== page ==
• peak COemissions by 2030 at the latest

In the energy sector, the government has ambitious targets for clean energy. The country aims to have renewables provide 15% of total primary energy consumption by 2020, and 20% by 2030. The renewable target is expected to lead to a huge surge in renewable capacity. Investment in clean energy is expected to be around RMB 4 trillion by 2020 (CAD 790 billion), presenting a wide range of opportunities. The wind, biomass/biofuel, solar photovoltaic and solar thermal energy, and hydrogen and fuel cells subsectors, have the most significant near-term commercial potentials.

The government is focused on increasing energy efficiency in the industry sector, aiming to upgrade old and inefficient technologies. Initiatives such as Top-1000 and Top-10,000 programs were successful in reducing total energy usage in top energy consumers in energy intensive sectors such as cement and steel making. Another focus is on making buildings greener. Green buildings are being promoted through policy instruments such as economic incentives, however high capital costs remain a barrier for wider adoption. These policy-led initiatives have helped create opportunities for efficient new technology deployment, energy efficient appliances, energy modelling and energy management services in both the industrial sector and residential sectors.

Along with renewable energy and energy efficiency targets, the introduction of market mechanisms for pricing energy and attracting private investment will have a sizeable impact on opportunities for cleantech companies in this market. The market mechanisms being introduced, such as liberalisation of power markets, are expected to generate opportunities for foreign companies to participate, which to this point has been heavily regulated and controlled by the government.

An important point to note is that, due to these positive signals from the Chinese market, companies from all over the world are interested. There is intense international competition in seeking opportunities in the Chinese clean tech market. Thus, it is vital for a foreign company to do thorough market research, identifying niche opportunities and local partners.

Know the policy barriers


When conducting your market research, investigate how supportive or inhibitive policy will be for technology in the Chinese market (both nationally, provincially and locally). The above demonstrates that there are clearly some good market signals generated by government policy in China, but there are also some potentially inhibitive policies that exporting companies should also be aware.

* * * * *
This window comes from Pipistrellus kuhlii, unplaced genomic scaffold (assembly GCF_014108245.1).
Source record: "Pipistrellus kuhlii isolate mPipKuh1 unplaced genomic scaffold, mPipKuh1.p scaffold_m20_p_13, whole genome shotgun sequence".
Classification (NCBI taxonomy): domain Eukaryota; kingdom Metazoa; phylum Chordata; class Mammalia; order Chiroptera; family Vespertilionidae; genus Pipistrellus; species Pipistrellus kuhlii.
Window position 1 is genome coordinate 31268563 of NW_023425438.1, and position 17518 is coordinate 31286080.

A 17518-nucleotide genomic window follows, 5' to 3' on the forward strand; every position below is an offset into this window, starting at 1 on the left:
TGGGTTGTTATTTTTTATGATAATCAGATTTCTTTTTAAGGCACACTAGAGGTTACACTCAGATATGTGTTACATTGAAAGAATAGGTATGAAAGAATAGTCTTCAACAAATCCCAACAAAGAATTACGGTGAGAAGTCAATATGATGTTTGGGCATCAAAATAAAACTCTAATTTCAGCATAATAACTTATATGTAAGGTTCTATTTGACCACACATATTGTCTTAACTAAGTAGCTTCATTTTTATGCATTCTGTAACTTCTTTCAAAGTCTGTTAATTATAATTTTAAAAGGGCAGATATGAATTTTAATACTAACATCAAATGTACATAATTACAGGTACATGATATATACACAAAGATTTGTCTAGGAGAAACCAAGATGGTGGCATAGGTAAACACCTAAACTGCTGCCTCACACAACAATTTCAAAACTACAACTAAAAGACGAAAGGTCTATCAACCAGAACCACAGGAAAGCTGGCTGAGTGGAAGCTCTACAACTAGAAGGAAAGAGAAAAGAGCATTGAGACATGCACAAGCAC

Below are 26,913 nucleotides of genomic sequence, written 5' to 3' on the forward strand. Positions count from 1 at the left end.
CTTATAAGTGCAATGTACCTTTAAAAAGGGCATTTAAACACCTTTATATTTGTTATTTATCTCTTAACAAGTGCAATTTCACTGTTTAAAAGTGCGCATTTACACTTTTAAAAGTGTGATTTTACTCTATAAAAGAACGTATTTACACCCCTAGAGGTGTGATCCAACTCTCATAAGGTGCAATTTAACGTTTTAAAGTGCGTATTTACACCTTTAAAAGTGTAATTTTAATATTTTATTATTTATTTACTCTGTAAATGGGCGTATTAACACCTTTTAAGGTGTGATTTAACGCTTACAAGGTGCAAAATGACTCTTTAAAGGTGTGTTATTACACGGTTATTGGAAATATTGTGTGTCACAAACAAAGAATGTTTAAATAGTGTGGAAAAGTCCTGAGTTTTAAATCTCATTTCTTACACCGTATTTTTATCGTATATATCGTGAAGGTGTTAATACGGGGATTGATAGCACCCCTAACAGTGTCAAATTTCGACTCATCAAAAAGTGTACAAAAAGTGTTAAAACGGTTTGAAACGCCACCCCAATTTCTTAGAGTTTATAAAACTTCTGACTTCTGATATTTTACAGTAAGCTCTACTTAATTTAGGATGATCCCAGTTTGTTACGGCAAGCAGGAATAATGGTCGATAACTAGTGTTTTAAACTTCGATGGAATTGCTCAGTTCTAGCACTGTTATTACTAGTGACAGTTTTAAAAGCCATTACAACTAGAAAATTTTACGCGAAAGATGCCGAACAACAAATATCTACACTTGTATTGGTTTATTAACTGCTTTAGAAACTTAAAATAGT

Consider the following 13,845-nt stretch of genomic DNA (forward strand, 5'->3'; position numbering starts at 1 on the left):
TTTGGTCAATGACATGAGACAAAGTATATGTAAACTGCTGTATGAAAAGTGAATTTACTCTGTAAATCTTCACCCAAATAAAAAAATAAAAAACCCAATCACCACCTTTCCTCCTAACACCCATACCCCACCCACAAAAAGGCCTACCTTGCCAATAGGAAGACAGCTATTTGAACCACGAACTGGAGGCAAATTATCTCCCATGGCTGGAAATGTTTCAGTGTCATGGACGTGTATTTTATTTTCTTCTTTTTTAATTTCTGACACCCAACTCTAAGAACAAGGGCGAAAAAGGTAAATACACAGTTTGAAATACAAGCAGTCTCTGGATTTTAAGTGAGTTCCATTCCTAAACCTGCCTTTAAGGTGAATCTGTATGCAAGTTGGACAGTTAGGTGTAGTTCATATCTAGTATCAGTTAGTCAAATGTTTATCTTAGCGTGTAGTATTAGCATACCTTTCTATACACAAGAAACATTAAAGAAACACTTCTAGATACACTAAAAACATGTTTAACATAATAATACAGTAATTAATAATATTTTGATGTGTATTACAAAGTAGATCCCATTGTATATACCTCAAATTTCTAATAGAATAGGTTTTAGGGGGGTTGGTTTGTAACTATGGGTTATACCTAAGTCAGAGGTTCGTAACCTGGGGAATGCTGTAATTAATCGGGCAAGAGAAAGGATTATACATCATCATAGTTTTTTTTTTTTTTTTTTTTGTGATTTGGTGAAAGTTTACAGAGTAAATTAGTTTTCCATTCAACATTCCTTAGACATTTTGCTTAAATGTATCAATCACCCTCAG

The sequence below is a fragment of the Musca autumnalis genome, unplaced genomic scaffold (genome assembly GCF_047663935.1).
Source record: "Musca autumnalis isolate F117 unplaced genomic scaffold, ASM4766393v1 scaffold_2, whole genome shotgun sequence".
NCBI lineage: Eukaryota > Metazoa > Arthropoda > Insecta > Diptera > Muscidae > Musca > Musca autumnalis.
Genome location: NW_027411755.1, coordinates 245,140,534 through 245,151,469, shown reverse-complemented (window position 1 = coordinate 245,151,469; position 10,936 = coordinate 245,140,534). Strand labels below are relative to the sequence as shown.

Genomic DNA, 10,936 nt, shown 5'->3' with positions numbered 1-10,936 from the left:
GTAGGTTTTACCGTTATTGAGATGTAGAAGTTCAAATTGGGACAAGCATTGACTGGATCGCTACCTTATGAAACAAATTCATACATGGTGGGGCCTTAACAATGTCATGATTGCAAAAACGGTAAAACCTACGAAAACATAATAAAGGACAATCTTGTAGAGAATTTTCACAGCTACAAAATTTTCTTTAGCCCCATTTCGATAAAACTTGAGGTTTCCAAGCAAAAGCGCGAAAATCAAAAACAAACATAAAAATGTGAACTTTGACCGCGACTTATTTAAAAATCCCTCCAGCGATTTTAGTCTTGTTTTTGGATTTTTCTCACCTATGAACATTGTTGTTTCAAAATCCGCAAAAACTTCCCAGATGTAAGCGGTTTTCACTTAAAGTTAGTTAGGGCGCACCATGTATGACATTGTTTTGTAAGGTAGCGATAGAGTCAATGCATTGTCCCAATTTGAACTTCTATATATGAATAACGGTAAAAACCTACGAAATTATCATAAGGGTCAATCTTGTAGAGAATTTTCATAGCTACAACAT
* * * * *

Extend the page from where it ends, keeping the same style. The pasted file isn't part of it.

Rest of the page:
Protectionist policies are put in place by the Chinese government to prohibit international investment and participation in some markets in favour of local industries. Since the entry of China into the World Trade Organisation in 2001, the liberalization of China’s trade environment has come a long way. That being said, there are still a number of prohibited and restricted industries. Certain sectors, such as the manufacture of new-energy power generation equipment and parts or finished components for power generation in renewable energy, have foreign investment limited to join ventures. The manufacture of biofuels, such as ethanol, requires the Chinese partner to hold majority share.

Local competitive advantage

Local competition is strong and often one step ahead. Domestic companies are more attuned to anticipating policy modifications. For example, engine manufacturer Weichai Power developed engines pursuant to the European Union (EU) III emission standard before China introduced the national III standard in 2009. Hence, Wenchai managed to outpace its competitors and take more than 40% of the Chinese market for trucks over 15 tons and 80% of carriers used their engines. This success is a direct result of their ability to anticipate regulatory change.

Furthermore, it is important to understand that China is not just one large, homogenous market. Though federal policy creates the overarching framework for energy use and infrastructure development, provinces and municipalities are usually in charge of implementation on the ground. Each province is different, with its own challenges and needs. Being fully cognizant of this duality is imperative for creating successful ventures in China.

For any Canadian company interested in exporting to China, it is clear that policy will be a significant underlying driver for many of the opportunities available in this market. The potential for further development of renewable energy, energy efficiency and smart grid technologies is evident. Although it is good to be aware of the undercurrent influence policy plays for exporting companies, this is just scratching the surface on the factors that Canadian companies should be considering before embarking on this market.

In the next article of this series, we will explore some key questions a company should ask themselves when deciding if they are ready to take on the Chinese clean energy market.